Friday, December 17, 2010

On the day of my death - Mawlana Jalaluddin Rumi


Today, 17 December, is a memorable day for many who are familiar with Mawlana Jalaluddin Rumi (30 September 1207 - 17 December 1273).

It's the day of his death, Jalaluddin Rumi, a remarkable 13th century Persian Sufi, poet, and author of  the much quoted Masnawi and Fihi ma Fihi.

In Turkey, the night of 17 December is known as Shebi Arus or Wedding Night where Mawlana's followers and admirers observe his urs (Arabic word for wedding). Wedding - "because the saint is believed to have attained 'union' (or utmost nearness together with other saints and the prophets) with God, the Only Beloved."

Rumi had in fact written a poem to remind people that death is indeed a celebration!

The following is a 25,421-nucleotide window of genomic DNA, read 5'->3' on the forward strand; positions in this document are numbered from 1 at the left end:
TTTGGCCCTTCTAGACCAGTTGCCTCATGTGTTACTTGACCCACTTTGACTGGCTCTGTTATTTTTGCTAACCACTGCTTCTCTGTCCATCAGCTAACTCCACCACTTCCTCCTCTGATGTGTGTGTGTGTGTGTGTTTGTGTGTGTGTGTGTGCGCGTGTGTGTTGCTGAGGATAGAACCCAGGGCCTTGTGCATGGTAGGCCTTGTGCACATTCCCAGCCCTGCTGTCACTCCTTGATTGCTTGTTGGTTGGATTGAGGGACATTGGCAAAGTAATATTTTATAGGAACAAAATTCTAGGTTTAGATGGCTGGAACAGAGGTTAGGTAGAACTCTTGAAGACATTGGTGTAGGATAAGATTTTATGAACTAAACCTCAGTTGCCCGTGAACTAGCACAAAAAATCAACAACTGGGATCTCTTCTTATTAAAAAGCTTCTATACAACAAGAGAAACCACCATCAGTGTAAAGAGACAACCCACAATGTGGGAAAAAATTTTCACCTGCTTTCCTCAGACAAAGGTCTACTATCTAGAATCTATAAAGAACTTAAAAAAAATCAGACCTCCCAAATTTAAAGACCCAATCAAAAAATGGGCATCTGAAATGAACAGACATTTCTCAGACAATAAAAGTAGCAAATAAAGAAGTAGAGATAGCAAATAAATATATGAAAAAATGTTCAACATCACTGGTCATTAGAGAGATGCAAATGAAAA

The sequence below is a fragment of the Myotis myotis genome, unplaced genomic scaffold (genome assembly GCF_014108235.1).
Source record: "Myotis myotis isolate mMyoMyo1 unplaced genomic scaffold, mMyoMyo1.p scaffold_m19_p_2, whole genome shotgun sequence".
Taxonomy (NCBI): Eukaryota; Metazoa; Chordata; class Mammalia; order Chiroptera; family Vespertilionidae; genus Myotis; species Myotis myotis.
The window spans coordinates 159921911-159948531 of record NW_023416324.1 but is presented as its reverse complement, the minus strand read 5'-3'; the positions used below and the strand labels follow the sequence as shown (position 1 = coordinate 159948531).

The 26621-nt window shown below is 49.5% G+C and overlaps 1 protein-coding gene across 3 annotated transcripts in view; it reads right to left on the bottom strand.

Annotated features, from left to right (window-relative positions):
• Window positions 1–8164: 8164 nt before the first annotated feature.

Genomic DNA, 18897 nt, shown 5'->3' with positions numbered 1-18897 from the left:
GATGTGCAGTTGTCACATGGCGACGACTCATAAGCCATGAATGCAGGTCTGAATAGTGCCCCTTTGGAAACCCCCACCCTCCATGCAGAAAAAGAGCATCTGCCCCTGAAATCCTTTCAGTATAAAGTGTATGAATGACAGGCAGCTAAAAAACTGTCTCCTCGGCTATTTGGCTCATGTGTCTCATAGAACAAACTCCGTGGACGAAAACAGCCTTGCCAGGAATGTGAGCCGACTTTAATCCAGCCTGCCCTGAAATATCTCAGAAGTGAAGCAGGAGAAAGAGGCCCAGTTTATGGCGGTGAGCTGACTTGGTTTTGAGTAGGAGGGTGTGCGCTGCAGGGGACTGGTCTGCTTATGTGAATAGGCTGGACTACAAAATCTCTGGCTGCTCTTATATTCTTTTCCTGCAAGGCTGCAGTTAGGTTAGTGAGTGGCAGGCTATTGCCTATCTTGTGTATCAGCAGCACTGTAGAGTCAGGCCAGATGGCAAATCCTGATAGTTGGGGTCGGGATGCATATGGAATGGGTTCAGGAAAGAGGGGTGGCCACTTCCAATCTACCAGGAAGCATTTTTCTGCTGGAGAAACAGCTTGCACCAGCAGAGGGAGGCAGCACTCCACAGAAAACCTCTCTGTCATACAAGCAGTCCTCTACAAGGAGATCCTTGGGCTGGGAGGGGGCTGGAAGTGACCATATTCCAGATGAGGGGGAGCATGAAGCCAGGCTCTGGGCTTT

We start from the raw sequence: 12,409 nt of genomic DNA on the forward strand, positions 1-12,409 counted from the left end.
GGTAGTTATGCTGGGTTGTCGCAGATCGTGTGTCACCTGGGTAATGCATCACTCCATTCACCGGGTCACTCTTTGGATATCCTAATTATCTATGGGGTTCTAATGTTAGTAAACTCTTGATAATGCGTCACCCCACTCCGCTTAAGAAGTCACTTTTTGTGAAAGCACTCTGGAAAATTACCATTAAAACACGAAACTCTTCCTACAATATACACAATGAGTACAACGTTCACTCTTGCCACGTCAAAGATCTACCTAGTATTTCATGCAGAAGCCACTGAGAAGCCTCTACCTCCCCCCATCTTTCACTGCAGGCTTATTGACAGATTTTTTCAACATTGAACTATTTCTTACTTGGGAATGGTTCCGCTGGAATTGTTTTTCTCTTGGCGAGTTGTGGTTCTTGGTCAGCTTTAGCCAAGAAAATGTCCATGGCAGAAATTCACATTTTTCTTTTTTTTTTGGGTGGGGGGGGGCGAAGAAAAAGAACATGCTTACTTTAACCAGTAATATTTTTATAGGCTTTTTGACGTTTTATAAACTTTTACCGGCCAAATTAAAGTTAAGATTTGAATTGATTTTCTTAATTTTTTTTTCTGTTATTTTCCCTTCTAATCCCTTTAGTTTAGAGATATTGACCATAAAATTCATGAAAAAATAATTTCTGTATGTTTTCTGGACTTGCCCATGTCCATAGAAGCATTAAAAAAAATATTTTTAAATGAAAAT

On the day of my death
On the day of my death
when my coffin is going by,
don't imagine that I have any pain
about leaving this world.
Don't weep for me,
and don't say,
"How terrible! What a pity!"
For you will fall into the error
of being deceived by the Devil,
and that would really be a pity!

When you see my funeral,
don't say, "Parting and separation!"
Since for me, that is the time
for union and meeting God.
And when you entrust me to the grave,
don't say,
"Good-bye! Farewell!"
For the grave is only a curtain
for hiding the gathering
of souls in Paradise.

When you see the going down,
notice the coming up.
Why should there be any loss
because of the setting of the sun and moon?
It seems like setting to you,
but it is rising.
The tomb seems like a prison,
but it is the liberation of the soul...
# All quotes are from Dar-al Masnavi and are re-published with the permission of Dr. Ibrahim Gamard. Read his article on 'Rumi's Wedding Night' here

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